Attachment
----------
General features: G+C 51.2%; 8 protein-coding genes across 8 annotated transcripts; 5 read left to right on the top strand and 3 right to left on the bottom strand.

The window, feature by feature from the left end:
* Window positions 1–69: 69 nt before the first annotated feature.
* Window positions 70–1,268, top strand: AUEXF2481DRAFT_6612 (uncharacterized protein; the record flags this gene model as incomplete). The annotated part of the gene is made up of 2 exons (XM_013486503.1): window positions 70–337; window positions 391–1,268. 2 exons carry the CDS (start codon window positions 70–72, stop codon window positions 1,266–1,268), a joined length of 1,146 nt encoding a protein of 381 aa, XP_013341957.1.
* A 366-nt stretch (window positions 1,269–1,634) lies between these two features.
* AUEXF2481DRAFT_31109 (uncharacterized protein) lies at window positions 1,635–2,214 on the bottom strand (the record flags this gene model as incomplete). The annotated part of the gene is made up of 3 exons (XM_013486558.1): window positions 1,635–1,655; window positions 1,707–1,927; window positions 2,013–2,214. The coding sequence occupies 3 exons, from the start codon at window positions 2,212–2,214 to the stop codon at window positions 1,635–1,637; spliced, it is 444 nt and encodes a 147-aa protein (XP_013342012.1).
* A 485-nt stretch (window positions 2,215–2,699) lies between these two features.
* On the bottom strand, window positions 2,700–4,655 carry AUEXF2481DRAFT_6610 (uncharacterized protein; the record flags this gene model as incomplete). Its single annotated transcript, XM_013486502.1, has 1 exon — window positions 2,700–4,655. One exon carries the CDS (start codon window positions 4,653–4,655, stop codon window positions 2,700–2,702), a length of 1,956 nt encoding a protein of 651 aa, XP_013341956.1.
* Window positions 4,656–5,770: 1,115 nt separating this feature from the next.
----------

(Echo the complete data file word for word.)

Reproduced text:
General features: G+C 51.2%; 8 protein-coding genes across 8 annotated transcripts; 5 read left to right on the top strand and 3 right to left on the bottom strand.

The window, feature by feature from the left end:
* Window positions 1–69: 69 nt before the first annotated feature.
* Window positions 70–1,268, top strand: AUEXF2481DRAFT_6612 (uncharacterized protein; the record flags this gene model as incomplete). The annotated part of the gene is made up of 2 exons (XM_013486503.1): window positions 70–337; window positions 391–1,268. 2 exons carry the CDS (start codon window positions 70–72, stop codon window positions 1,266–1,268), a joined length of 1,146 nt encoding a protein of 381 aa, XP_013341957.1.
* A 366-nt stretch (window positions 1,269–1,634) lies between these two features.
* AUEXF2481DRAFT_31109 (uncharacterized protein) lies at window positions 1,635–2,214 on the bottom strand (the record flags this gene model as incomplete). The annotated part of the gene is made up of 3 exons (XM_013486558.1): window positions 1,635–1,655; window positions 1,707–1,927; window positions 2,013–2,214. The coding sequence occupies 3 exons, from the start codon at window positions 2,212–2,214 to the stop codon at window positions 1,635–1,637; spliced, it is 444 nt and encodes a 147-aa protein (XP_013342012.1).
* A 485-nt stretch (window positions 2,215–2,699) lies between these two features.
* On the bottom strand, window positions 2,700–4,655 carry AUEXF2481DRAFT_6610 (uncharacterized protein; the record flags this gene model as incomplete). Its single annotated transcript, XM_013486502.1, has 1 exon — window positions 2,700–4,655. One exon carries the CDS (start codon window positions 4,653–4,655, stop codon window positions 2,700–2,702), a length of 1,956 nt encoding a protein of 651 aa, XP_013341956.1.
* Window positions 4,656–5,770: 1,115 nt separating this feature from the next.